In addition to the retinoids, various growth factors involved in cell growth and differentiation are also actively being investigated as candidate drugs for lung regeneration therapy. For instance, HGF, a pleiotropic molecule with proliferative effects on alveolar epithelial type 2 cells and endothelial cells21, is being actively researched in animal models of COPD. Shigemura et al.22 showed the ability of HGF to ameliorate pulmonary emphysema using an in vivo gene transfection technique in a rat COPD model. In addition, Hegab et al.23 demonstrated the therapeutic potential of HGF in a mouse model of emphysema via intranasal administration, which is one of the most convenient and safe routes of delivery in animal models.

Besides HGF, bFGF is also being intensively investigated since it plays a critical role in cell division, differentiation, and survival and functions as a potent mitogen. Morino et al.24 reported that controlled-release FGF-2 microspheres ameliorate pulmonary emphysema in a canine model by improving pulmonary perfusion. In addition, Lee et al.25 observed the protective effects of FGF-2 in an interferon-γ–induced emphysema mouse model. Moreover, in addition to the emphysema model, the role of FGF-2 in pulmonary epithelial recovery was also demonstrated in a bleomycin-induced pulmonary fibrosis model using FGF-2 knockout mice26.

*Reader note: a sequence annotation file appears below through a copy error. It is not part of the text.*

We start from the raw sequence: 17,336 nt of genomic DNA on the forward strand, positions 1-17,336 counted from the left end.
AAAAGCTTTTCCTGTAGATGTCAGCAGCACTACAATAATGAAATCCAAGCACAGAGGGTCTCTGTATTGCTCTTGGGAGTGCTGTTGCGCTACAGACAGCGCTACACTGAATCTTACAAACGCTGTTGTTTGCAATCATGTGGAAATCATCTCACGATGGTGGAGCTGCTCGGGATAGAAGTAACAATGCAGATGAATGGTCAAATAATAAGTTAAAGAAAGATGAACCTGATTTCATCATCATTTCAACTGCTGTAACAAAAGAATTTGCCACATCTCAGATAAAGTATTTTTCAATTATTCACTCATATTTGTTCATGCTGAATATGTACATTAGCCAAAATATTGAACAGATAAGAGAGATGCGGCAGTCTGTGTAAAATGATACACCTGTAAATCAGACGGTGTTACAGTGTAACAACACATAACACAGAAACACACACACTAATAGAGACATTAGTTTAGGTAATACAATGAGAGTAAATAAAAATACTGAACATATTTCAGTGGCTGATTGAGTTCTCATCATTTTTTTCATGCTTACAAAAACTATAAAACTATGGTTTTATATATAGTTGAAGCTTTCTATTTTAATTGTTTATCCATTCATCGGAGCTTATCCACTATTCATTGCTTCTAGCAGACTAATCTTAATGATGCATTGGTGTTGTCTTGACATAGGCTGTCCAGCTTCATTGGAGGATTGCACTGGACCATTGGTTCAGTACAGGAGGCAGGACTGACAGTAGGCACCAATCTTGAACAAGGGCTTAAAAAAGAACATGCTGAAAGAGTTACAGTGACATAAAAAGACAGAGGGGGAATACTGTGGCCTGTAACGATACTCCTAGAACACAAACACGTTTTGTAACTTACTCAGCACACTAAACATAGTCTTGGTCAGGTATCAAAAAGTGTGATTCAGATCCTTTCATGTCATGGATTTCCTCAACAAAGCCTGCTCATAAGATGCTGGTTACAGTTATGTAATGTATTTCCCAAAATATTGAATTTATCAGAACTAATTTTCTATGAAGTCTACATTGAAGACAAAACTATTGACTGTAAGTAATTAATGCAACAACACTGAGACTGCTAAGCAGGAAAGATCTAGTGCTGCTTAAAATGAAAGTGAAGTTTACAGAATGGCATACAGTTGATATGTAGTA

Lastly, there is some interesting evidence indicating that estrogen might be related to lung regeneration. According to a study conducted by Massaro and Massaro27, the formation of alveoli was diminished in mice that underwent oophorectomy. Interestingly, estrogen replacement was proven to reverse the negative effects of the oophorectomy by inducing alveolar regeneration, indicating the possible use of estrogen as a candidate drug for lung regeneration in female subjects with COPD.

Clinical Trials of Lung Regeneration Therapy for COPD

We have broadly discussed lung regeneration therapy and its promising results in many experimental and preclinical trials. Accordingly, it has emerged as a promising strategy for the definite treatment of chronic progressive and destructive respiratory diseases such as COPD. Furthermore, a recent fascinating study involving the infusion of allogeneic BM-MSCs (Prochymal; Osiris Therapeutics Inc.) into patients with acute myocardial infarction incidentally revealed a positive relationship between the stem cell therapy and increased forced expiratory volume in 1 second (FEV1) at 6 months from baseline28. In this context, there have been several attempts to investigate the safety, feasibility, and efficacy of lung regeneration therapy in patients with COPD.

The latest clinical trials of lung regeneration therapy, as mentioned above when discussing experimental trials, can also be divided into two major categories: (1) cell therapies, which involve the administration of either autologous or allogeneic stem cells to regenerate the diseased lung and (2) drug therapies, which are presumed to induce lung regeneration by stimulating endogenous stem and progenitor cells through various exogenously administered molecules.